Columbia Management Perspectives: First Quarter Earnings - Meeting Conservative Expectations
Head of Research
While earnings reports are coming in ahead of consensus estimates this season, the “beats” seem to be driven more by pre-existing conservatism in estimates than by greater-than-expected strength in the economy. With a little more than half of the S&P 500 companies reporting, the majority of companies have reported earnings above consensus estimates. This has caused Wall Street analysts’ full year 2012 earnings estimates to move up about 4% over the last several weeks. But this offsets a downward drift in earnings estimates of about 3% during the three months preceding the current reporting period. And while this inflection is welcome, it does not appear to indicate acceleration in the economy. Rather, it seems management teams and analysts used ample caution to allow for a slow U.S. economy, a potential slowdown in Europe and tougher comparisons from exchange rates weighing on the overseas earnings of U.S. based companies with significant non-us sales. That said, economic activity in the U.S. has held up. And many companies have been reporting that European sales held up well in the first quarter, more so in northern Europe than in the Mediterranean.
With no economic rising tide to float all boats, industry and sector level trends, market share gains and losses, and individual firm operating performance becomes more visible and more important. This has definitely been the case this reporting period. In the technology sector, trends such as the shift to “the cloud”, virtualization, networking and data storage are driving growth. Traditional enterprise spending is hanging in well but not growing outside the aforementioned or similar “fast currents.” The consumer side of technology is weak…unless you are Apple (or sell lots of components to Apple), then it’s very good. That is of course a simplification, but not too far from the mark. In financials, banks have reported continued improvement in credit, as well as some loan growth. Big capital markets players continue to see a choppy, low visibility environment in areas like trading and M&A advisory businesses. In branded consumer staples, volumes have generally been a disappointment. And while pricing is holding in, management teams are alluding to price pressure and indicating that selected price rollbacks might be necessary. Utilization in healthcare remains slow, but this is overshadowed by the higher-than-usual patent expirations of branded drugs and the share gains by generic drugs.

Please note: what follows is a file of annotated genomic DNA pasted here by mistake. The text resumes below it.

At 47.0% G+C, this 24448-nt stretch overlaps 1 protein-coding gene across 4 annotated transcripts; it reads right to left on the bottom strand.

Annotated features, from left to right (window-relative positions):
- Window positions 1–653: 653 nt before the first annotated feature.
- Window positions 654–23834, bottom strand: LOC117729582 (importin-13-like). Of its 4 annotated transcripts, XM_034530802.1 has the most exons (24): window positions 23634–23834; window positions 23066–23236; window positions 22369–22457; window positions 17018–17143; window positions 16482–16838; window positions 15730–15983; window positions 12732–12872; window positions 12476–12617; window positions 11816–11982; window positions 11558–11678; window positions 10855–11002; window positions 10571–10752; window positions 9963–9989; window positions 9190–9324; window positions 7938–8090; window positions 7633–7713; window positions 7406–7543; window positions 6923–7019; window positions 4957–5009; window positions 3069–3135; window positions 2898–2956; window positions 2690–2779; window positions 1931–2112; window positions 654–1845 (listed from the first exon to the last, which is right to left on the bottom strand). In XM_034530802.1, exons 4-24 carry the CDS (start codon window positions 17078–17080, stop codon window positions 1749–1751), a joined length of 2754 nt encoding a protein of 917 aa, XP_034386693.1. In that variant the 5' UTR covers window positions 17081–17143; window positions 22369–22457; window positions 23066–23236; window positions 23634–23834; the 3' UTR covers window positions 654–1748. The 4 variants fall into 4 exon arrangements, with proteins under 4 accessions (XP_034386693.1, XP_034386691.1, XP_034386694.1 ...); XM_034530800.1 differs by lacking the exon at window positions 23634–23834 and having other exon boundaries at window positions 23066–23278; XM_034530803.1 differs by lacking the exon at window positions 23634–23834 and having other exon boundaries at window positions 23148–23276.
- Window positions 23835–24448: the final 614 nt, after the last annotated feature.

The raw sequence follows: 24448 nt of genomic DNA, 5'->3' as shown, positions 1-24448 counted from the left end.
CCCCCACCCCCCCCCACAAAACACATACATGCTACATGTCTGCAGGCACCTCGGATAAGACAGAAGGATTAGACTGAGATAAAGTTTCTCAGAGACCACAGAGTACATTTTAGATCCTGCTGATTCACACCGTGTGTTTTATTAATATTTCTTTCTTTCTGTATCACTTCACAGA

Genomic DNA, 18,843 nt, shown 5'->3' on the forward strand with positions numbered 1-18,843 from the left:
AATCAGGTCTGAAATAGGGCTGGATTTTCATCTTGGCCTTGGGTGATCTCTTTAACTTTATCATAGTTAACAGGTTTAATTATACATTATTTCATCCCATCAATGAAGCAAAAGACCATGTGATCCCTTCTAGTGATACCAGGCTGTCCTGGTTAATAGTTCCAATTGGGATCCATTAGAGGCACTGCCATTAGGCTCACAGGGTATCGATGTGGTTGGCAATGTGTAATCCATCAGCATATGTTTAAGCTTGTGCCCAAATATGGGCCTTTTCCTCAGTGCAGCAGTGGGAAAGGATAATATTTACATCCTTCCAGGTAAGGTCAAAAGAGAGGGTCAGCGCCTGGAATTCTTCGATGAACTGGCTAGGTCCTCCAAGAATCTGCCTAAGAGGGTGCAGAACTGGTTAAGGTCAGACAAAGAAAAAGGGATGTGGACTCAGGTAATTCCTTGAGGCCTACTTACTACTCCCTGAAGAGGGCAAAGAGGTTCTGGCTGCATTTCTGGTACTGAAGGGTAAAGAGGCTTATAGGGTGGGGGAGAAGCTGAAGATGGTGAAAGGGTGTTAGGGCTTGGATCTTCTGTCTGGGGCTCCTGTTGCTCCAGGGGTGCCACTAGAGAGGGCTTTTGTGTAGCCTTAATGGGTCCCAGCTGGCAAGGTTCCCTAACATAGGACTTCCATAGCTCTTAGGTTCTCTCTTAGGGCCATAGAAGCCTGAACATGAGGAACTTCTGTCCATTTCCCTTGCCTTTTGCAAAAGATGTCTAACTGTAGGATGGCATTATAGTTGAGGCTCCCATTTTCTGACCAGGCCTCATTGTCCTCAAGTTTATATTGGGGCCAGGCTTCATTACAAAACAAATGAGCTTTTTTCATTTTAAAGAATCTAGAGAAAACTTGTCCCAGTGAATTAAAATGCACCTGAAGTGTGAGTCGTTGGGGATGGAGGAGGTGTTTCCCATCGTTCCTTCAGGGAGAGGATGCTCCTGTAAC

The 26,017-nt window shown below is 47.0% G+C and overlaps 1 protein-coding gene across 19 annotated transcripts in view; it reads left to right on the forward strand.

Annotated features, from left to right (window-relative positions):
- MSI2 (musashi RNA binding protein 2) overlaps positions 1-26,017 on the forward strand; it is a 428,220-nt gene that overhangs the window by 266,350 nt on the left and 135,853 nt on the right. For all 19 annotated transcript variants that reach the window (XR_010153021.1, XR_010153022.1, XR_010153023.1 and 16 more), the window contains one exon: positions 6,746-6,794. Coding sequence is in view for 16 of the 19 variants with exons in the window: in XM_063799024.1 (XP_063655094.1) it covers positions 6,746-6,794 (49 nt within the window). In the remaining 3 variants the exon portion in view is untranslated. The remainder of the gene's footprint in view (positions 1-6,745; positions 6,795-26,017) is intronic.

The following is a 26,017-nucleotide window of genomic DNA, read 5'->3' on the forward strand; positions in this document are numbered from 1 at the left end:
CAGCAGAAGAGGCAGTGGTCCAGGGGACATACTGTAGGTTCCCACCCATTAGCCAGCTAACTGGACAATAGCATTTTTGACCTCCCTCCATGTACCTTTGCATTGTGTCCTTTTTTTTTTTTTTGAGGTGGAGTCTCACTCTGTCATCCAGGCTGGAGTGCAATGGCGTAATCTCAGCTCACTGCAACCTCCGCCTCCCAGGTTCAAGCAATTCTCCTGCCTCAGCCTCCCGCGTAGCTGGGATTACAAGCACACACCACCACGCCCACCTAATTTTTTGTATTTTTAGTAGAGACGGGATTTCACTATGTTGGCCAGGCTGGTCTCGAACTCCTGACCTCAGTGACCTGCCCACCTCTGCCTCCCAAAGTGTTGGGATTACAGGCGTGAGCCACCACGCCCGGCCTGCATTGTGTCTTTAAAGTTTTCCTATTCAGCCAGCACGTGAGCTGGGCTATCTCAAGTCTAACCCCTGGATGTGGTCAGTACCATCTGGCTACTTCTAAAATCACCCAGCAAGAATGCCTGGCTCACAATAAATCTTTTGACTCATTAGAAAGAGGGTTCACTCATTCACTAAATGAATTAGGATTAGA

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The views expressed are as of the date given, may change as market or other conditions change, and may differ from views expressed by other Columbia Management Investment Advisers, LLC (CMIA) associates or affiliates. Actual investments or investment decisions made by CMIA and its affiliates, whether for its own account or on behalf of clients, will not necessarily reflect the views expressed. This information is not intended to provide investment advice and does not account for individual investor circumstances. Investment decisions should always be made based on an investor's specific financial needs, objectives, goals, time horizon, and risk tolerance. Asset classes described may not be suitable for all investors. Past performance does not guarantee future results and no forecast should be considered a guarantee either. Since economic and market conditions change frequently, there can be no assurance that the trends described here will continue or that the forecasts are accurate.
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